Inflation: What is to Blame

By Joseph Gale, Brooke Levengood, and Aiden Messett – Staff Writers

Inflation has dominated the news as Americans continue to voice their concerns over the eroding value of their hard-earned wages. As the costs of rent, gasoline, food and retail goods continues to climb, many people are looking for a place to put their blame. Unfortunately, the cause of recent inflation is rather difficult to blame on any one factor.  

Although there is certainly a great deal of blame to be put on the monumental government spending, we must also consider the effect that COVID-19 has had on global supply chains. 

As the world confronted the COVID-19 pandemic in early 2020, the global economy came to a virtual standstill. To try and limit the spread of the virus, policy makers forced businesses to close their doors completely, which many businesses were not prepared for.  

American consumers, now unable to spend money on services and leisure activities such as eating out, going to the gym and traveling, instead spent money on products ranging from laptops to exercise equipment and even bread-making materials. 

This resulted in a surge of demand in specific segments of the economy that often outpaced supply. When the economy first shut down in March of 2020, manufacturers across the board reduced inventory levels in anticipation of reduced consumer demand due to global lockdowns and job losses.  

However, consumer demand increased exponentially quicker than producers had expected due to explosive government stimulus spending which rapidly increased consumer spending, leaving many companies severely undersupplied.  

This sudden upshoot in demand caused by government stimulus paired with a sinkhole in supply pushed U.S. inflation to 40-year highs.  

Perhaps the most notable impact that COVID-19 has had on supply chains is the standstills of ports and the truck driver shortage. Considering the pandemic forced ports to send home infected employees, most facilities could not maintain service levels. In addition, extremely generous unemployment benefits and stimulus checks from the U.S. government made recruitment efforts futile. 

Just as federal stimulus funds flooded consumers with spending money and increased their demand for products, global supply chains came to a standstill and drastically restricted accessibility to goods for both businesses and consumers.  

Craig Gallagher, DBA, Operations Management Professor at the University of Scranton, said the pandemic’s effect on the cost of shipping are significant.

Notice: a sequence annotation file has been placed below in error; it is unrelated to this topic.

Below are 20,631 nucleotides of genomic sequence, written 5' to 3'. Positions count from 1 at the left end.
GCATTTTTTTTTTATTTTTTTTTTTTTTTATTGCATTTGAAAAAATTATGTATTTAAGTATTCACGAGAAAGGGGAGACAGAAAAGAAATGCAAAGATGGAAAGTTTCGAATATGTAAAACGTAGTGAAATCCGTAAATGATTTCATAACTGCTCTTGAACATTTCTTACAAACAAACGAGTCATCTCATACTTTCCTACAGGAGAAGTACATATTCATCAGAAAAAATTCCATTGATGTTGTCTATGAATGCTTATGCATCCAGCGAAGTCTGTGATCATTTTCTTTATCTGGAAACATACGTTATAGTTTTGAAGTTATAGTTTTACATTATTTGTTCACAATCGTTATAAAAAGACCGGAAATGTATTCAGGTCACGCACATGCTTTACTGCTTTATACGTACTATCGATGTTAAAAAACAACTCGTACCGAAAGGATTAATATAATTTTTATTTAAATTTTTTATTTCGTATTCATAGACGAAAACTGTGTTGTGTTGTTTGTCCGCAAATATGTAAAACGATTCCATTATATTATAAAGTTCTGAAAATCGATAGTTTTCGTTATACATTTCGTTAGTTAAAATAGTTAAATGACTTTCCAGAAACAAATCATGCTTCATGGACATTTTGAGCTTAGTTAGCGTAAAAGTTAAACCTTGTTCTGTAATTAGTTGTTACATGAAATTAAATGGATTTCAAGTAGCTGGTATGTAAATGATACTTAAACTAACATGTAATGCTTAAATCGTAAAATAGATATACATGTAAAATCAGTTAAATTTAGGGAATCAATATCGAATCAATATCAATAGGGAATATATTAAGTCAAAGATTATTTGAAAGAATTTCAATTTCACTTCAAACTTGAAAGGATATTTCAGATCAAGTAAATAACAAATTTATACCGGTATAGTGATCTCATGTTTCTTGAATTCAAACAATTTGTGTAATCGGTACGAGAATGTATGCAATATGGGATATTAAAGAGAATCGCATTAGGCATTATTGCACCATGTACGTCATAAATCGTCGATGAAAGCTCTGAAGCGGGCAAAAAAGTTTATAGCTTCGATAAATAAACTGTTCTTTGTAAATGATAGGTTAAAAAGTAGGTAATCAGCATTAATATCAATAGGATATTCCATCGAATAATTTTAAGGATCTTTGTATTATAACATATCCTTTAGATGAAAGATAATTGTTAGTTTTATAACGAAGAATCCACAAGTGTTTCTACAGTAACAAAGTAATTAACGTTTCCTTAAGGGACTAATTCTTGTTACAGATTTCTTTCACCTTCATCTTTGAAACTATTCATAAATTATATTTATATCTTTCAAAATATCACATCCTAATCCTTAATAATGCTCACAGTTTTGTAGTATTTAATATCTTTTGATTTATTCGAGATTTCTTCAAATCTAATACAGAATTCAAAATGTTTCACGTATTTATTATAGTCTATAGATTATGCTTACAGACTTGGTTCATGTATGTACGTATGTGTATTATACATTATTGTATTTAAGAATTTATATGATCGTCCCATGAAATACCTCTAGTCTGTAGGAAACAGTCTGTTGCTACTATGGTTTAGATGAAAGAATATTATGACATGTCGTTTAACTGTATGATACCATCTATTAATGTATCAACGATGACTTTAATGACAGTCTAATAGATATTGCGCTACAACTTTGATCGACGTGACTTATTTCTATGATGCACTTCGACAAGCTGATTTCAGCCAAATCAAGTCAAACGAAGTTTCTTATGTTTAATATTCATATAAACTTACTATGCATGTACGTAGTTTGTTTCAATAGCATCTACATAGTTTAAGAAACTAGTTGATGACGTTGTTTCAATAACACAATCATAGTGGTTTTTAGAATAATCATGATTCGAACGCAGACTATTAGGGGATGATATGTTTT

“The cost of shipping containers at ports has gone from pre-pandemic lows of around $400 to as high as $2000 for a typically 40-foot container during the pandemic, an increase of about 500%. Companies do not eat these extra costs for charity, they pass it on to consumers,” Gallagher said. 

Historically, inflation is caused by excessive demand, as opposed to limitations in supply. When the economy is growing quickly, businesses can afford to hire more employees who will then spend their wages on discretionary items, like cars, TVs, vacations, etc., which drives up the prices of these items.  

In 2020 and 2021, a “supply shock” occurred, which means that the supply of goods became very suddenly restricted while demand simultaneously stayed the same, causing prices to skyrocket. 

To make matters even worse, the war between Russia and Ukraine has led to a significant surge in commodity and energy prices since Russia, a leading exporter of oil and other popular commodities, was suddenly sanctioned by the U.S. and the European Union.  

Before we start pointing fingers at the U.S. government for printing too much money, perhaps we should consider that, according to the U.S. Census Bureau, U.S. fiscal stimulus in 2020 has kept an estimated 53 million American families from poverty!  

Not to mention, the U.S. government’s response to the 2008 financial crisis is widely criticized by economists because of their failure to act as quickly or largely enough as was necessary.  

As a result, the recession that followed the 2008 mortgage crisis left millions of Americans poverty-stricken and unemployed for many years.  

Aram Balagyozyan, Ph. D, Economics Professor at the University of Scranton, said the length of the recession is indicative of the success of the government’s efforts.  

“I don’t believe the U.S. government did enough in 2008 to 2009. Why? Simply compare the length of the 2008-09 recession which lasted 18 months with the length of the 2020 recession which lasted only two months,” Balagyozyan said.  

Following this intense injection of money into the United States economy, consumers responded by buying retail goods to quench their quarantine-induced restlessness.  

According to the U.S. Census Bureau, in 2021, there was $6.594 trillion on spent on retail goods alone, an 18% increase from 2020 levels. Evidently, the sheer amount of cash printed by the federal government and the central bank led to a surge in demand for goods that were hardly making it through ports. 

The question remains: Where can Americans place their blame for the 9% erosion of their spending power?  

Although the actions taken by the federal government were certainly colossal in size, it is difficult to understand just how much of this inflation can be blamed on rampant fiscal spending and how much of it could be blamed on a distressed supply chain.  

Although supply chain issues are beginning to subside rapidly in 2022, inflation is very sticky and difficult to tame once it intensifies. One thing is certain: Inflation has caused severe heartburn for American consumers.